So bottomless black
I feared losing you at night
because you could disappear in the dark,
stealth movements
faster than a fly
once you caught a bird in mid-air
before it even had time to swallow
the pebble of biscuit it had stolen from your bowl.
A truffle of long dark fur
hooded your face in feathers
like a fancy hat that swished
when you turned your head.
We almost called you Kiwi
never obedient, but you did what you were told
turned over and shook hands
to get something,
you took to Florida better than any of us.
I cringed when you killed the opossum
embarrassed like a father on parent’s night
a hunter with natural precision
slamming the fence, knocking her off balance
shaking her babies from her pouch
spinning hairless drops everywhere
that squirmed on the afternoon’s fiery sidewalk;
my dazed disbelief
at your curious delight,
it didn’t matter
you were still my beloved.
Maybe there is only one thing more pathetic
than an old woman and her cats,
two men and their dying dog?
Visits to the vet
trying to read your chart from upside down
as the teenager with the stringy blonde hair
thumbed through pink pages of notes
about medication,
there must be something else they can do?
All those nights sitting up with you
when you couldn’t sleep
flicking through The Late Show, reruns of
I Love Lucy, wars on CNN, lions killing water buffalo
potions that make you skinny or grow hair
people selling juicers and Jesus
where’s my faith?
where’s this God now? because
I have something I want to say to him

When it was over
we cleaned the house,
saved the wool berries from your favorite blanket
that always hailed the floor
after we pulled it from the dryer
gently scrubbed the ring of drool from around your dish
as if we were patting your face
painted over snorts of mucus
snarls at the postman from the doorway,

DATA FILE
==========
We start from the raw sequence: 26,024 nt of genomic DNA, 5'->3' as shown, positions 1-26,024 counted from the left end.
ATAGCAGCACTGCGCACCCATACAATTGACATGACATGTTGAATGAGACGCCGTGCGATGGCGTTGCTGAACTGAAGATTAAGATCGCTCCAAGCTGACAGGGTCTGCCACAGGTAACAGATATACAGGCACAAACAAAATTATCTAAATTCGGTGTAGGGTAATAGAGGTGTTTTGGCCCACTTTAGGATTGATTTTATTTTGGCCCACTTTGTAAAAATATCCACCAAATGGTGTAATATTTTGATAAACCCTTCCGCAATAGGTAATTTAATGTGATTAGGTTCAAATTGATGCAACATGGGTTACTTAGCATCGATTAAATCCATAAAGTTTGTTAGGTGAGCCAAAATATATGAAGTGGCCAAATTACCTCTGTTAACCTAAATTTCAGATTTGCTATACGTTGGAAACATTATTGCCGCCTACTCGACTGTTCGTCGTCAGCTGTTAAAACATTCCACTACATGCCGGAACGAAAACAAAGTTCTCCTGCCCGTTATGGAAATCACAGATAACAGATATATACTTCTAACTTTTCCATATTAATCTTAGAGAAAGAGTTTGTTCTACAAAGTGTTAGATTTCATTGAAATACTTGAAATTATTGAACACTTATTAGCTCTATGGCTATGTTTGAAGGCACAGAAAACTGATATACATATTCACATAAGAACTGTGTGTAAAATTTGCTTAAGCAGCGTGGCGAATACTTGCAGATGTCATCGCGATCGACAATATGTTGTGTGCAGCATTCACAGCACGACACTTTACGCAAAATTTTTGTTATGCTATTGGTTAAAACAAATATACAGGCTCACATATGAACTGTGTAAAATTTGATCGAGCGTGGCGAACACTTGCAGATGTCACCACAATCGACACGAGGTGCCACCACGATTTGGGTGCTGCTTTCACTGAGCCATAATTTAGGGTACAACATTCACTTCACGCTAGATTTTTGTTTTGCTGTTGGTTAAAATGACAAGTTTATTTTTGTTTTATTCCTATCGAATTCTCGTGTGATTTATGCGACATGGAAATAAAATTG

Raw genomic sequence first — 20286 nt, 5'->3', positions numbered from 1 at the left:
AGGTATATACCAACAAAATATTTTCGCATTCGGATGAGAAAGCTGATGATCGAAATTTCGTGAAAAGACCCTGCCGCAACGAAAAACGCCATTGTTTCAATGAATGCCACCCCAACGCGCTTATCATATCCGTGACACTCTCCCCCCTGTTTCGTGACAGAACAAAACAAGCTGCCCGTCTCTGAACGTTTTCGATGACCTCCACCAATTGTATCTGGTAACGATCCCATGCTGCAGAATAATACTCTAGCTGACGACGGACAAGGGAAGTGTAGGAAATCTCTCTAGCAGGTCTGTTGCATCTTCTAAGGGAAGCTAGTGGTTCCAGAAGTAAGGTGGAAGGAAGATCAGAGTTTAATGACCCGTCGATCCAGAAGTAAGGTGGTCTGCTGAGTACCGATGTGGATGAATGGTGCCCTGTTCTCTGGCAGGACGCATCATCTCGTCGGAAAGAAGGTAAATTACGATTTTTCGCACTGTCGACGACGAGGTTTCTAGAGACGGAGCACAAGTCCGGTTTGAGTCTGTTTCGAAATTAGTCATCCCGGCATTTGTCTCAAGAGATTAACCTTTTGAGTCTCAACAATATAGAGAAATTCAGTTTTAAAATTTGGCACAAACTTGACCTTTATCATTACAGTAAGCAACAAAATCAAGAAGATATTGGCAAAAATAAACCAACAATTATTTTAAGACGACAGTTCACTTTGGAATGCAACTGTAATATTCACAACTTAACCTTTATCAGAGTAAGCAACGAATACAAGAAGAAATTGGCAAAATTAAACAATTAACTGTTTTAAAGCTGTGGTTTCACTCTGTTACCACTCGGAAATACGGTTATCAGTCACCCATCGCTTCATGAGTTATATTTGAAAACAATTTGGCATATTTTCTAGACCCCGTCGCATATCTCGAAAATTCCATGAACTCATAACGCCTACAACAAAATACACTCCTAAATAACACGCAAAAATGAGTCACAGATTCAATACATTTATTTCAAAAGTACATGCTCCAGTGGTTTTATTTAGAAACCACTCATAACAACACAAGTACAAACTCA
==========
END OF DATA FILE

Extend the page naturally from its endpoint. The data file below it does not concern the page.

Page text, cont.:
and yesterday, six months later
I vacuumed away your fur
a few persistent hairs that
clung to the back seat of my car.
I thought of letting them stay,
it seemed a sinful impulse to disturb them
and then I remembered one of those last days
with you, struggling to stand
through the soutane garments of drugs
that layered your insides.
We gazed up to an October sky
crosswinds surrendered from the Atlantic
almost lifted you in the air
when you inhaled life
under the drapes of ancient oaks
under calling blue jays and tiptoeing squirrels
under the orchid tree’s regent purple bloom.
That was the moment
the first I had seen in 15 years
from one who could always eat more,
walk more, play more, bark more, nap more
always more
came the look of plenty.
Daryl says he still sees you
running in the backyard
coming around the corner from the bedroom
As for me,
I still wake in the middle of the night
surf the channels
looking for Jesus
where’s my faith?
there must be something else he can do.

Tim Louis Macaluso is an openly gay poet, writer, and award-winning journalist. He has worked in media for much of his career. Most recently, he was a staff writer for CITY Newspaper in Rochester, NY where he wrote extensively about poverty, urban education, and progressive politics. His poetry has appeared in numerous print and online publications.